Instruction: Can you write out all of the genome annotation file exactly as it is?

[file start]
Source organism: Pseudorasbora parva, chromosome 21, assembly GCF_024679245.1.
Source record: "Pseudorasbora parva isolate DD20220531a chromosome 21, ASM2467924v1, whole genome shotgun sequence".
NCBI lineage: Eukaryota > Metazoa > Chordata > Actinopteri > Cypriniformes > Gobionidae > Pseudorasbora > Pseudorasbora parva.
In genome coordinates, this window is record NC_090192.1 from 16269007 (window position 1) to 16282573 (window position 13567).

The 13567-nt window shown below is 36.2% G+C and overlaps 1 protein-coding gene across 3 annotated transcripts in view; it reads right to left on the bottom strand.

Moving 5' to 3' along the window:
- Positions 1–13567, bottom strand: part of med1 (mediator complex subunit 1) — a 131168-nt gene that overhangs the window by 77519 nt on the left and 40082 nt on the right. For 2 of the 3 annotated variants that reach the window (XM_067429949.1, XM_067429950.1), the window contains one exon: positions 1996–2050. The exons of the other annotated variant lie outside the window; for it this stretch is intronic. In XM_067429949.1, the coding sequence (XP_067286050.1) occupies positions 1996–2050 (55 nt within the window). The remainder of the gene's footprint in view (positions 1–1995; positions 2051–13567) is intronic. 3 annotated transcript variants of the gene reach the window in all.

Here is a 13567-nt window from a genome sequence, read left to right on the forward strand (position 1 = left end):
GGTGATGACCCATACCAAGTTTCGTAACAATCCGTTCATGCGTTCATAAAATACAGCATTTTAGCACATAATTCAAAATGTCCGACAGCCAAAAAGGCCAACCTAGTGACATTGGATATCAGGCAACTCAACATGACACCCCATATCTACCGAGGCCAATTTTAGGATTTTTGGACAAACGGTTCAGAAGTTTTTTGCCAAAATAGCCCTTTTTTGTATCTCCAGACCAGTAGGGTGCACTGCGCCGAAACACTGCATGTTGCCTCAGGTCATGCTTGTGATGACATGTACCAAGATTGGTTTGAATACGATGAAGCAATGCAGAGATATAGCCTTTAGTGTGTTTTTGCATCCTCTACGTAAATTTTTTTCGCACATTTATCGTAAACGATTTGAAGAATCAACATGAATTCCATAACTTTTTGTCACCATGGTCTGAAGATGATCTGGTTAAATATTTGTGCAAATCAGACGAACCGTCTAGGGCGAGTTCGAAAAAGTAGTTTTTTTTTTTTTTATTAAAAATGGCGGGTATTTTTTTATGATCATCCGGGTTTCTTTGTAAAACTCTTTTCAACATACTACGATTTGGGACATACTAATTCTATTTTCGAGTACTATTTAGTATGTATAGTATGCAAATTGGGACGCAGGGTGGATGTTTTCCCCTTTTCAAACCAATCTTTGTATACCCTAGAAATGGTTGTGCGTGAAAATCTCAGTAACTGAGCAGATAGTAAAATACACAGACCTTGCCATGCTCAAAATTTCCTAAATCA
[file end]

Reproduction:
Source organism: Pseudorasbora parva, chromosome 21, assembly GCF_024679245.1.
Source record: "Pseudorasbora parva isolate DD20220531a chromosome 21, ASM2467924v1, whole genome shotgun sequence".
NCBI lineage: Eukaryota > Metazoa > Chordata > Actinopteri > Cypriniformes > Gobionidae > Pseudorasbora > Pseudorasbora parva.
In genome coordinates, this window is record NC_090192.1 from 16269007 (window position 1) to 16282573 (window position 13567).

The 13567-nt window shown below is 36.2% G+C and overlaps 1 protein-coding gene across 3 annotated transcripts in view; it reads right to left on the bottom strand.

Moving 5' to 3' along the window:
- Positions 1–13567, bottom strand: part of med1 (mediator complex subunit 1) — a 131168-nt gene that overhangs the window by 77519 nt on the left and 40082 nt on the right. For 2 of the 3 annotated variants that reach the window (XM_067429949.1, XM_067429950.1), the window contains one exon: positions 1996–2050. The exons of the other annotated variant lie outside the window; for it this stretch is intronic. In XM_067429949.1, the coding sequence (XP_067286050.1) occupies positions 1996–2050 (55 nt within the window). The remainder of the gene's footprint in view (positions 1–1995; positions 2051–13567) is intronic. 3 annotated transcript variants of the gene reach the window in all.

Here is a 13567-nt window from a genome sequence, read left to right on the forward strand (position 1 = left end):
GGTGATGACCCATACCAAGTTTCGTAACAATCCGTTCATGCGTTCATAAAATACAGCATTTTAGCACATAATTCAAAATGTCCGACAGCCAAAAAGGCCAACCTAGTGACATTGGATATCAGGCAACTCAACATGACACCCCATATCTACCGAGGCCAATTTTAGGATTTTTGGACAAACGGTTCAGAAGTTTTTTGCCAAAATAGCCCTTTTTTGTATCTCCAGACCAGTAGGGTGCACTGCGCCGAAACACTGCATGTTGCCTCAGGTCATGCTTGTGATGACATGTACCAAGATTGGTTTGAATACGATGAAGCAATGCAGAGATATAGCCTTTAGTGTGTTTTTGCATCCTCTACGTAAATTTTTTTCGCACATTTATCGTAAACGATTTGAAGAATCAACATGAATTCCATAACTTTTTGTCACCATGGTCTGAAGATGATCTGGTTAAATATTTGTGCAAATCAGACGAACCGTCTAGGGCGAGTTCGAAAAAGTAGTTTTTTTTTTTTTTATTAAAAATGGCGGGTATTTTTTTATGATCATCCGGGTTTCTTTGTAAAACTCTTTTCAACATACTACGATTTGGGACATACTAATTCTATTTTCGAGTACTATTTAGTATGTATAGTATGCAAATTGGGACGCAGGGTGGATGTTTTCCCCTTTTCAAACCAATCTTTGTATACCCTAGAAATGGTTGTGCGTGAAAATCTCAGTAACTGAGCAGATAGTAAAATACACAGACCTTGCCATGCTCAAAATTTCCTAAATCA